Harper's support for Israel: Political, philosophical or both?

In 2010, while addressing an anti-Semitism conference in Ottawa, Prime Minister Stephen Harper launched into a full-throttle defence of Israel, saying that whatever the political cost, he would take a stand against those who would single out the Jewish state for condemnation.

And most supporters and critics of his agree that he has been true to his word. Whether Harper's unwavering support of Israel is part of a cynical political strategy to gain votes among the Jewish community, or part of a deeply held conviction, he has ignored criticism that Canada has abandoned its role as an honest broker in the Middle East.

"I think this is one of those happy incidences in politics where personal principle collides with or intersects with political self-interest, "said communications consultant Gerry Nicholls, who worked with Harper at the National Citizens Coalition, a conservative think-tank.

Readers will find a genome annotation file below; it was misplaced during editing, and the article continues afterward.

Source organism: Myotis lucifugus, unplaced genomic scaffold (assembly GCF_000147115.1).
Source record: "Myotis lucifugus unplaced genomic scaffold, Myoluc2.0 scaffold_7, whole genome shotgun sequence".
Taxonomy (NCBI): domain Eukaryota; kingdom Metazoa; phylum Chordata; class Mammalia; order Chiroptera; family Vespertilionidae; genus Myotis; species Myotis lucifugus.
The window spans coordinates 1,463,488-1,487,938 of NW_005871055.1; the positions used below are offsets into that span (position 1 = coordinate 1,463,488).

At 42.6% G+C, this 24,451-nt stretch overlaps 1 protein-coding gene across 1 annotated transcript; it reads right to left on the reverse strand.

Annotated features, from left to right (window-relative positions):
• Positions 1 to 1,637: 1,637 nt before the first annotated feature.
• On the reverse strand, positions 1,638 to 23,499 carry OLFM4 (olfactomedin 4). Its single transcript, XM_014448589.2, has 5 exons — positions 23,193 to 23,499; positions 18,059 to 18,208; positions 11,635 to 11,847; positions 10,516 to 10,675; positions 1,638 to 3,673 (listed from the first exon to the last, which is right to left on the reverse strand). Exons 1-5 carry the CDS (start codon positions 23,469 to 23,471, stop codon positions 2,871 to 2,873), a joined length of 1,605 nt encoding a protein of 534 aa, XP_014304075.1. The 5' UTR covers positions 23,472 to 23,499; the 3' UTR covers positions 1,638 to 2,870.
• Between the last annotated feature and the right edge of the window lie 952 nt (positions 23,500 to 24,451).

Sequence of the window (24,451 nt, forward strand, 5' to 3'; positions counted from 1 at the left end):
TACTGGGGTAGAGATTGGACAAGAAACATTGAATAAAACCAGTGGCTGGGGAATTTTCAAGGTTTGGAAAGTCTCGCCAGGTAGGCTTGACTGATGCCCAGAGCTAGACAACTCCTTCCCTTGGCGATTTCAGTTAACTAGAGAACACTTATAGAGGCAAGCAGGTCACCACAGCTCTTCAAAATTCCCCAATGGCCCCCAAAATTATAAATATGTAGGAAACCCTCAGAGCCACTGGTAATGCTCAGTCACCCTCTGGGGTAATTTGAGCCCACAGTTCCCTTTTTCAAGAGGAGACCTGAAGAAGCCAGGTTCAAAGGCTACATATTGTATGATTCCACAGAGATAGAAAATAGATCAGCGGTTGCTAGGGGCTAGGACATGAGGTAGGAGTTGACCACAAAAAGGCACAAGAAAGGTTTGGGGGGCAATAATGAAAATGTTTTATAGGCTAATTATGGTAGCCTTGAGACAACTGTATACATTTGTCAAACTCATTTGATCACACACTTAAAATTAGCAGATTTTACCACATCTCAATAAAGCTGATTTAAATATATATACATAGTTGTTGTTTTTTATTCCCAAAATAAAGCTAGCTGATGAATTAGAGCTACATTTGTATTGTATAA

Harper's strong support of Israel was revealed again recently, when Canada found itself among only a handful of countries voting against the Palestinian bid for observer state status in the UN.

And the Harper government seemed to be alone in the world community in its reluctance to publicly condemn Israel's announcement to build housing units in the West Bank and East Jerusalem, even though it's at odds with Canada's position on settlements in the occupied territories.

Nicholls said he and Harper would discuss Israel from time to time during their stint at National Citizens Coalition, and that Harper was always very sympathetic to Israel.

"In our conversations, he'd say 'Gerry, I'm very pro-Israel.' And this is not something he needed to say for votes, this is not something he needed to say for cynical political advancement, because he was just saying it to me," Nicholls said.

"He was always saying that Canada needs to do more to support Israel, they're an important ally. So I think it's just a matter of his own personal beliefs."

But Nicholls said that Harper's position on Israel also helps him out politically, by mobilizing his base, particularly those among the Christian right who tend to be strongly pro-Israel.